Thus it appears from the evidence that there was a prima facie case of common law negligence made out against the defendant by his act in leaving the truck parked unattended on wet pavement, on the downgrade of the hill, when he could have parked it off of the highway only 30 feet ahead. These circumstances presented a jury question as to whether or not the defendant's act was that of an ordinarily prudent person. Likewise, the defendant's failure to place red flags as required by Code Section 2700.16 of the 1950 Code Supplement was negligence per se and the jury could have found that his failure to comply with the statutory requirements constituted gross negligence, which, under our decisions, deprives a defendant, if guilty, of relying upon plaintiff's contributory negligence. Inter-City Trucking Co. v. Daniels, 181 Tenn. 126, 178 S.W.2d 756; Mason v. Burgess, 8 Tenn. Civ. App. 138.

In Inter-City Trucking Co. v. Daniels, supra, the Court said [181 Tenn. 126, 178 S.W.2d 757]:

"The driver of an approaching vehicle had a right to assume that the law *20 was being observed and until this glaring and inescapable warning appeared might proceed on the assumption that no standing obstruction of this character was ahead. The failure to place these protective signals, under circumstances which disclose no reasonable excuse for such neglect, would seem to bring this actionable negligence per se within the definition of gross negligence, as charged in the declaration in this case, which precludes reliance upon the defensive plea of contributory negligence, relied on by the defendant."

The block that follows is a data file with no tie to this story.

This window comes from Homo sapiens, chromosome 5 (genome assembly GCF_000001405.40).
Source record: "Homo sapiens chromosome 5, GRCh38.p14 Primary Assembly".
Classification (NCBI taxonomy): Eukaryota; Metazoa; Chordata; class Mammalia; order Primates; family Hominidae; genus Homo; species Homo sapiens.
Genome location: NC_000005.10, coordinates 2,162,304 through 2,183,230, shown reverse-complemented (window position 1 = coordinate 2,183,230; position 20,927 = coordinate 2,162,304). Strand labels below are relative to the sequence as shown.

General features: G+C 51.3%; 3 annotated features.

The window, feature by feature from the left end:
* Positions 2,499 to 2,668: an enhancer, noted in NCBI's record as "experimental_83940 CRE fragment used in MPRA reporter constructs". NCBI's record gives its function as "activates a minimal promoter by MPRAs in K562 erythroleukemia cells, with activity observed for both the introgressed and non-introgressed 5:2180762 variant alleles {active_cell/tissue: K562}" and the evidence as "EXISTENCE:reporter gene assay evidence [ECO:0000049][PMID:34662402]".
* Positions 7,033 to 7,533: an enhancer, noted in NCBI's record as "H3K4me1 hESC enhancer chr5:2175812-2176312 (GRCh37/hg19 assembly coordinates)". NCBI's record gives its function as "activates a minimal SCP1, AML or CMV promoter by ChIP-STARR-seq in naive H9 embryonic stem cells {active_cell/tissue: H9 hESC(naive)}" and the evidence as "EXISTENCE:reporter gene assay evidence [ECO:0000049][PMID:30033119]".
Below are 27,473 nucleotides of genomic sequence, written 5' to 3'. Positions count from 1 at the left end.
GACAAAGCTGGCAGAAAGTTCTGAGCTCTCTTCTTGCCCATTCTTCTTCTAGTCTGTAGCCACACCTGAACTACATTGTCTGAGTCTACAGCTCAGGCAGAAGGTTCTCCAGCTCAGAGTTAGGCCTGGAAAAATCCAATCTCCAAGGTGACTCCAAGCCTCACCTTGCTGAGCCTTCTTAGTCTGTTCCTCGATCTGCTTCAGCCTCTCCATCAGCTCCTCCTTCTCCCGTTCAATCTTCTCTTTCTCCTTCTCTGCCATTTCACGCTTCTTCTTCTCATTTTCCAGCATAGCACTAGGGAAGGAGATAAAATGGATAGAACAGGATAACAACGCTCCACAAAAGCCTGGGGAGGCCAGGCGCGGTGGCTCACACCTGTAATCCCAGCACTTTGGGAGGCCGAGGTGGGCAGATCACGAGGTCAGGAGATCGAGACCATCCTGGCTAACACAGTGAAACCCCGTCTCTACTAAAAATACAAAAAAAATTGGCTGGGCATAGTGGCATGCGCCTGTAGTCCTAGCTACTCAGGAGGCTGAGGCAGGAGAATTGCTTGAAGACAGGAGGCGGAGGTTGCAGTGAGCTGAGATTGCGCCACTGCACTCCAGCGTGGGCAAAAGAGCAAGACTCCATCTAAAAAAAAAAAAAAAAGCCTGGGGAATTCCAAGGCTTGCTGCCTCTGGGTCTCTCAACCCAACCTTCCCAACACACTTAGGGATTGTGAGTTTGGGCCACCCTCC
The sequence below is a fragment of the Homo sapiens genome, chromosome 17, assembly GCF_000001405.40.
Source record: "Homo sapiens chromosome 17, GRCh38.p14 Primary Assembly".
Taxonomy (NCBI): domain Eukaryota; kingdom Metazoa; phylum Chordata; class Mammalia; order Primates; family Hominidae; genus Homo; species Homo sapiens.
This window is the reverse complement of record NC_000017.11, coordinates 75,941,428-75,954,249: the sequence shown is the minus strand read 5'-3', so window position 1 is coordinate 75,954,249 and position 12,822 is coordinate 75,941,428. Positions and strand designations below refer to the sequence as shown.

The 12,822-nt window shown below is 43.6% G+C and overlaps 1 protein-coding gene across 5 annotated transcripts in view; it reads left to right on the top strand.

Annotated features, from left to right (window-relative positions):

The plaintiff was under a duty to use reasonable care for his own safety, but the standard of reasonable care is flexible, some occasions and circumstances requiring a higher degree than others; therefore, the question of whether the plaintiff under the circumstances then prevailing did or did not exercise the required standard of care was a question for the determination of the jury under proper instructions of the court. Moreover, where conditions are such as to mislead a person, his failure to discover danger is not generally negligence, as "where plaintiff looks, but does not see a vehicle, or, seeing one, erroneously misjudges its speed or distance, or for some other reason does not recognize the danger, the question of his contributory negligence is generally one for the jury." Where the evidence is in conflict, or, as here, where different conclusions might reasonably be drawn therefrom, questions of ordinary care and proximate cause are for the jury. Southeastern Greyhound Lines v. Groves, 175 Tenn. 584, 136 S.W.2d 512, 127 A.L.R. 1378; Campbell v. Campbell, 29 Tenn. App. 651, 199 S.W.2d 931. Likewise, questions of negligence and contributory negligence are for the jury. McBroom v. Southeastern Greyhound Lines, 29 Tenn. App. 13, 193 S.W.2d 92; Campbell v. Campbell, supra.